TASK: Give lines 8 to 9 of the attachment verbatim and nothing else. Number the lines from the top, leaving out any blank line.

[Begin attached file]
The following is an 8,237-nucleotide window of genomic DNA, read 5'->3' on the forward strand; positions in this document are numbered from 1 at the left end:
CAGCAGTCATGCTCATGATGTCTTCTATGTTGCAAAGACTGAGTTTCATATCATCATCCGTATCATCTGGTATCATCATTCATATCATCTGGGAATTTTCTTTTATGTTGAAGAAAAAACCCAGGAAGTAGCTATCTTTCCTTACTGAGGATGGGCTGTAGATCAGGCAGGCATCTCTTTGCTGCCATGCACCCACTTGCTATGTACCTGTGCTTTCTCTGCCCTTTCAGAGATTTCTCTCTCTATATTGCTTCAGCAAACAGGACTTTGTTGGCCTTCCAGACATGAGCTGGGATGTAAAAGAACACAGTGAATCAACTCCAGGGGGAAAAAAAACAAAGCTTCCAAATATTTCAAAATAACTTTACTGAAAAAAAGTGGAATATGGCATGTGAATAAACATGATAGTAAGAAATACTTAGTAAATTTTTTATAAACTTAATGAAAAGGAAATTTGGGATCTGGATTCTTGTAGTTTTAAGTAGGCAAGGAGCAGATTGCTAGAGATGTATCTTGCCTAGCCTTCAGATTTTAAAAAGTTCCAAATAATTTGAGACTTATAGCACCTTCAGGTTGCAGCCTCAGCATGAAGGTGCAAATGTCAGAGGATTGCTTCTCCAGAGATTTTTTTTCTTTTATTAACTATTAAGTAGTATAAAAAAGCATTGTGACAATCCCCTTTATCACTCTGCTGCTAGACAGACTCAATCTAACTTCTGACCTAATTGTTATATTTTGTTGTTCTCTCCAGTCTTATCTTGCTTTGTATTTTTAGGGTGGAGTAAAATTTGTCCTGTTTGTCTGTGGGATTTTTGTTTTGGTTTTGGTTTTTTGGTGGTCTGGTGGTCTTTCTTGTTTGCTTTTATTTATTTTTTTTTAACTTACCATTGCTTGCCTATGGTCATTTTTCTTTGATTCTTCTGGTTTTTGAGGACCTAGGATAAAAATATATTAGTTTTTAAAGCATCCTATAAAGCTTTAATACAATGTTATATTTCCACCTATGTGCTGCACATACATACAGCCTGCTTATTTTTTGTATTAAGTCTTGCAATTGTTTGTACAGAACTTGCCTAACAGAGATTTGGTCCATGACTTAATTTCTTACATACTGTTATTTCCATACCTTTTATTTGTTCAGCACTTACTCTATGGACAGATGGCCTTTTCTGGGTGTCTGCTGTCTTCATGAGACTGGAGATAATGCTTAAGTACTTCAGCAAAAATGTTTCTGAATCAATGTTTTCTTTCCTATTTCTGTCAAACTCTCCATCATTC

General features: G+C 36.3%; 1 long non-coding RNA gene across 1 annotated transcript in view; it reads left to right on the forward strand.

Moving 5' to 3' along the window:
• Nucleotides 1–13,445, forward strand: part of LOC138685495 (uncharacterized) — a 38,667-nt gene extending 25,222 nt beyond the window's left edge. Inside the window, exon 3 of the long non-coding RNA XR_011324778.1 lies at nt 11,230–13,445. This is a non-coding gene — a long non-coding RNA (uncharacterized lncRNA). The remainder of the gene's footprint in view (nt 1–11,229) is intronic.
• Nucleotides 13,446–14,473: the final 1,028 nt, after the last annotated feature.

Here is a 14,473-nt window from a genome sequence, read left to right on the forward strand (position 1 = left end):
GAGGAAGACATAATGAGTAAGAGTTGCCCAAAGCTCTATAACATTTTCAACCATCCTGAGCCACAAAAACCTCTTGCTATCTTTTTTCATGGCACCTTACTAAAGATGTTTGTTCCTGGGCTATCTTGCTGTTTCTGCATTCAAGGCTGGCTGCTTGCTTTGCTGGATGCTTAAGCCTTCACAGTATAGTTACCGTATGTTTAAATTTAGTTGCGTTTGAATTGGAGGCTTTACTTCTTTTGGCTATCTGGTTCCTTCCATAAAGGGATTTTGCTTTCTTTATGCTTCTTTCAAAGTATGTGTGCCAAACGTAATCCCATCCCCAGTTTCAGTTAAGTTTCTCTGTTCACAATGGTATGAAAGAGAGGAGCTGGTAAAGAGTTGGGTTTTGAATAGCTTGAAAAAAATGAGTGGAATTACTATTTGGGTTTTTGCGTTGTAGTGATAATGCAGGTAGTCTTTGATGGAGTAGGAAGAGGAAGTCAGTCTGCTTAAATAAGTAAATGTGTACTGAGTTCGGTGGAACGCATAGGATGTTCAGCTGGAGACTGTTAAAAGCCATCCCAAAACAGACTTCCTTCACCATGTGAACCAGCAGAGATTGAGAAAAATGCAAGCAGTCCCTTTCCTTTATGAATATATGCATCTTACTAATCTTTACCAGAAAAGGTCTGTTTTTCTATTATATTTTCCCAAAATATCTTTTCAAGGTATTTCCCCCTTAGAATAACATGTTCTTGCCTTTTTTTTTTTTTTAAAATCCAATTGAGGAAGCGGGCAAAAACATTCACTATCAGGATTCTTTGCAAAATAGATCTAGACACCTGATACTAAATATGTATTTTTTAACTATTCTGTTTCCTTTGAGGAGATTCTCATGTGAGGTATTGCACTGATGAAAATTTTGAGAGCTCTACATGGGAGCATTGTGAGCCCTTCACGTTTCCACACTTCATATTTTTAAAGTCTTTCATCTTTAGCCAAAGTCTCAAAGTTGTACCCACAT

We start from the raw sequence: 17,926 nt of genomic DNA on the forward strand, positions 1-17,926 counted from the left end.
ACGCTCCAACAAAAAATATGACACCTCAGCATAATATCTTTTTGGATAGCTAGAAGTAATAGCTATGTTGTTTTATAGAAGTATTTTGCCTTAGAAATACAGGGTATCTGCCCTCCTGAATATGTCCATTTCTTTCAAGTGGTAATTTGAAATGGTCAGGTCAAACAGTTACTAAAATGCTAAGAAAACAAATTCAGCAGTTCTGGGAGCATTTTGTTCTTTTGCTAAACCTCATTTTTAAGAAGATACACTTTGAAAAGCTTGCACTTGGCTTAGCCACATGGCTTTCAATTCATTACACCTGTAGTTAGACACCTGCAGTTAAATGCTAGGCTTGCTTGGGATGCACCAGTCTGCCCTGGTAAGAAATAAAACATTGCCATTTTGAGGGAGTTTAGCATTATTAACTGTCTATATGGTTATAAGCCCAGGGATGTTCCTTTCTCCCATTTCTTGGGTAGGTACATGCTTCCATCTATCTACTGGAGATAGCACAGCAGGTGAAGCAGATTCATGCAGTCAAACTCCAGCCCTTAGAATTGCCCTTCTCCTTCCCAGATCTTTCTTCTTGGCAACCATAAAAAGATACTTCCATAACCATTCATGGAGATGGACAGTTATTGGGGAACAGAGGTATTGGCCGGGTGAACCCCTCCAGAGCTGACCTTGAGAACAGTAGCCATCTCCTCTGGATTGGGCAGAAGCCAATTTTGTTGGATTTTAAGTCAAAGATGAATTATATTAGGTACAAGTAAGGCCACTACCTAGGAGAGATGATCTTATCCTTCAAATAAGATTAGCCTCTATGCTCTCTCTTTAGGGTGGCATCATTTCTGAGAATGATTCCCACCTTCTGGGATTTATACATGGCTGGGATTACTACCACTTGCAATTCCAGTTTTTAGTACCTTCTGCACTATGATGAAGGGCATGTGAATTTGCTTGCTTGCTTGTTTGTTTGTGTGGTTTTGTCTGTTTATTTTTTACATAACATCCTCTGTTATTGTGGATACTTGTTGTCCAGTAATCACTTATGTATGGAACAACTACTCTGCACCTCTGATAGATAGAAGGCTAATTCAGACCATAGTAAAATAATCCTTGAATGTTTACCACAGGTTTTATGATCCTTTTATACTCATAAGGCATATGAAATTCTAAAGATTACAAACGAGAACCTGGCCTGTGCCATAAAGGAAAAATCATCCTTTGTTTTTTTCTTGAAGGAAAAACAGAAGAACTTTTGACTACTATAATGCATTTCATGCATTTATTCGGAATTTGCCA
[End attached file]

GAGGAAGACATAATGAGTAAGAGTTGCCCAAAGCTCTATAACATTTTCAACCATCCTGAGCCACAAAAACCTCTTGCTATCTTTTTTCATGGCACCTTACTAAAGATGTTTGTTCCTGGGCTATCTTGCTGTTTCTGCATTCAAGGCTGGCTGCTTGCTTTGCTGGATGCTTAAGCCTTCACAGTATAGTTACCGTATGTTTAAATTTAGTTGCGTTTGAATTGGAGGCTTTACTTCTTTTGGCTATCTGGTTCCTTCCATAAAGGGATTTTGCTTTCTTTATGCTTCTTTCAAAGTATGTGTGCCAAACGTAATCCCATCCCCAGTTTCAGTTAAGTTTCTCTGTTCACAATGGTATGAAAGAGAGGAGCTGGTAAAGAGTTGGGTTTTGAATAGCTTGAAAAAAATGAGTGGAATTACTATTTGGGTTTTTGCGTTGTAGTGATAATGCAGGTAGTCTTTGATGGAGTAGGAAGAGGAAGTCAGTCTGCTTAAATAAGTAAATGTGTACTGAGTTCGGTGGAACGCATAGGATGTTCAGCTGGAGACTGTTAAAAGCCATCCCAAAACAGACTTCCTTCACCATGTGAACCAGCAGAGATTGAGAAAAATGCAAGCAGTCCCTTTCCTTTATGAATATATGCATCTTACTAATCTTTACCAGAAAAGGTCTGTTTTTCTATTATATTTTCCCAAAATATCTTTTCAAGGTATTTCCCCCTTAGAATAACATGTTCTTGCCTTTTTTTTTTTTTTAAAATCCAATTGAGGAAGCGGGCAAAAACATTCACTATCAGGATTCTTTGCAAAATAGATCTAGACACCTGATACTAAATATGTATTTTTTAACTATTCTGTTTCCTTTGAGGAGATTCTCATGTGAGGTATTGCACTGATGAAAATTTTGAGAGCTCTACATGGGAGCATTGTGAGCCCTTCACGTTTCCACACTTCATATTTTTAAAGTCTTTCATCTTTAGCCAAAGTCTCAAAGTTGTACCCACAT

We start from the raw sequence: 17,926 nt of genomic DNA on the forward strand, positions 1-17,926 counted from the left end.